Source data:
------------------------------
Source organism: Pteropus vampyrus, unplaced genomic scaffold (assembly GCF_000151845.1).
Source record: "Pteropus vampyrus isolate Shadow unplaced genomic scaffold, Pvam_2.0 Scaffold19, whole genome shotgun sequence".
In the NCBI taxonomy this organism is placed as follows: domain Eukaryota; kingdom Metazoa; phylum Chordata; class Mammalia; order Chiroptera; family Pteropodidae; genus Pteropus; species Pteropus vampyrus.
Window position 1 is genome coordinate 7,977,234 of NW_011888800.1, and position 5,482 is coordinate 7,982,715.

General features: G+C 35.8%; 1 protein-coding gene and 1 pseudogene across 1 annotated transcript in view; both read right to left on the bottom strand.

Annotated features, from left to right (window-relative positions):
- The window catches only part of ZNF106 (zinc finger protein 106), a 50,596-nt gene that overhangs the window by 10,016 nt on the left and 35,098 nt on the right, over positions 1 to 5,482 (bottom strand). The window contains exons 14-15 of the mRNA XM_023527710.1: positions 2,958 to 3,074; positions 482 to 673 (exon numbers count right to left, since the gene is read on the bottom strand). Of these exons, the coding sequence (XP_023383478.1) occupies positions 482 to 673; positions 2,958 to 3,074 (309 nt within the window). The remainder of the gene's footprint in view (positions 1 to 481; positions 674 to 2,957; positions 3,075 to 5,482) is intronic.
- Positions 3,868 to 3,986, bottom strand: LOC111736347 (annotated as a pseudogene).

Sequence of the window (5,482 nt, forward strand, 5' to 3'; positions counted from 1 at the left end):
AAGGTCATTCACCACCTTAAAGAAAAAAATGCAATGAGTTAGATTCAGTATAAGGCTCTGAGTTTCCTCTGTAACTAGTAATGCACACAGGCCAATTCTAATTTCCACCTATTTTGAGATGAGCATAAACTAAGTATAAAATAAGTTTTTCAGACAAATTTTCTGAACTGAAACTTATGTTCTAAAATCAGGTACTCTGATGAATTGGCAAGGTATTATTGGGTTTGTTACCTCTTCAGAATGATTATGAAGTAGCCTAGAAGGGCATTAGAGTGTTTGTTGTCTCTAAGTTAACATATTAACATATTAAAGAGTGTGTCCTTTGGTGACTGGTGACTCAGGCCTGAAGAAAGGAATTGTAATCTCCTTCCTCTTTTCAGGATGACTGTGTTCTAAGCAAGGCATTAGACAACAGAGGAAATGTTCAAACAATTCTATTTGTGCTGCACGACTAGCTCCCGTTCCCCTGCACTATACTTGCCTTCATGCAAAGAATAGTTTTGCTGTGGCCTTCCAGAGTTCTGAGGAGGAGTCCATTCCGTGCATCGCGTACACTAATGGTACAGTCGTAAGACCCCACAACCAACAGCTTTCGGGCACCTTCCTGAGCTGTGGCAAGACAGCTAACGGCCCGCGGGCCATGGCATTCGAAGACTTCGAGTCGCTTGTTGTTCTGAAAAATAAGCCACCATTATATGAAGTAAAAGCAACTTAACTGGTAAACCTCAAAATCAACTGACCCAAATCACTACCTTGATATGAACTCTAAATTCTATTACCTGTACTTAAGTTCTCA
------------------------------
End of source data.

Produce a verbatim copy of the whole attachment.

Source organism: Pteropus vampyrus, unplaced genomic scaffold (assembly GCF_000151845.1).
Source record: "Pteropus vampyrus isolate Shadow unplaced genomic scaffold, Pvam_2.0 Scaffold19, whole genome shotgun sequence".
In the NCBI taxonomy this organism is placed as follows: domain Eukaryota; kingdom Metazoa; phylum Chordata; class Mammalia; order Chiroptera; family Pteropodidae; genus Pteropus; species Pteropus vampyrus.
Window position 1 is genome coordinate 7,977,234 of NW_011888800.1, and position 5,482 is coordinate 7,982,715.

General features: G+C 35.8%; 1 protein-coding gene and 1 pseudogene across 1 annotated transcript in view; both read right to left on the bottom strand.

Annotated features, from left to right (window-relative positions):
- The window catches only part of ZNF106 (zinc finger protein 106), a 50,596-nt gene that overhangs the window by 10,016 nt on the left and 35,098 nt on the right, over positions 1 to 5,482 (bottom strand). The window contains exons 14-15 of the mRNA XM_023527710.1: positions 2,958 to 3,074; positions 482 to 673 (exon numbers count right to left, since the gene is read on the bottom strand). Of these exons, the coding sequence (XP_023383478.1) occupies positions 482 to 673; positions 2,958 to 3,074 (309 nt within the window). The remainder of the gene's footprint in view (positions 1 to 481; positions 674 to 2,957; positions 3,075 to 5,482) is intronic.
- Positions 3,868 to 3,986, bottom strand: LOC111736347 (annotated as a pseudogene).

Sequence of the window (5,482 nt, forward strand, 5' to 3'; positions counted from 1 at the left end):
AAGGTCATTCACCACCTTAAAGAAAAAAATGCAATGAGTTAGATTCAGTATAAGGCTCTGAGTTTCCTCTGTAACTAGTAATGCACACAGGCCAATTCTAATTTCCACCTATTTTGAGATGAGCATAAACTAAGTATAAAATAAGTTTTTCAGACAAATTTTCTGAACTGAAACTTATGTTCTAAAATCAGGTACTCTGATGAATTGGCAAGGTATTATTGGGTTTGTTACCTCTTCAGAATGATTATGAAGTAGCCTAGAAGGGCATTAGAGTGTTTGTTGTCTCTAAGTTAACATATTAACATATTAAAGAGTGTGTCCTTTGGTGACTGGTGACTCAGGCCTGAAGAAAGGAATTGTAATCTCCTTCCTCTTTTCAGGATGACTGTGTTCTAAGCAAGGCATTAGACAACAGAGGAAATGTTCAAACAATTCTATTTGTGCTGCACGACTAGCTCCCGTTCCCCTGCACTATACTTGCCTTCATGCAAAGAATAGTTTTGCTGTGGCCTTCCAGAGTTCTGAGGAGGAGTCCATTCCGTGCATCGCGTACACTAATGGTACAGTCGTAAGACCCCACAACCAACAGCTTTCGGGCACCTTCCTGAGCTGTGGCAAGACAGCTAACGGCCCGCGGGCCATGGCATTCGAAGACTTCGAGTCGCTTGTTGTTCTGAAAAATAAGCCACCATTATATGAAGTAAAAGCAACTTAACTGGTAAACCTCAAAATCAACTGACCCAAATCACTACCTTGATATGAACTCTAAATTCTATTACCTGTACTTAAGTTCTCA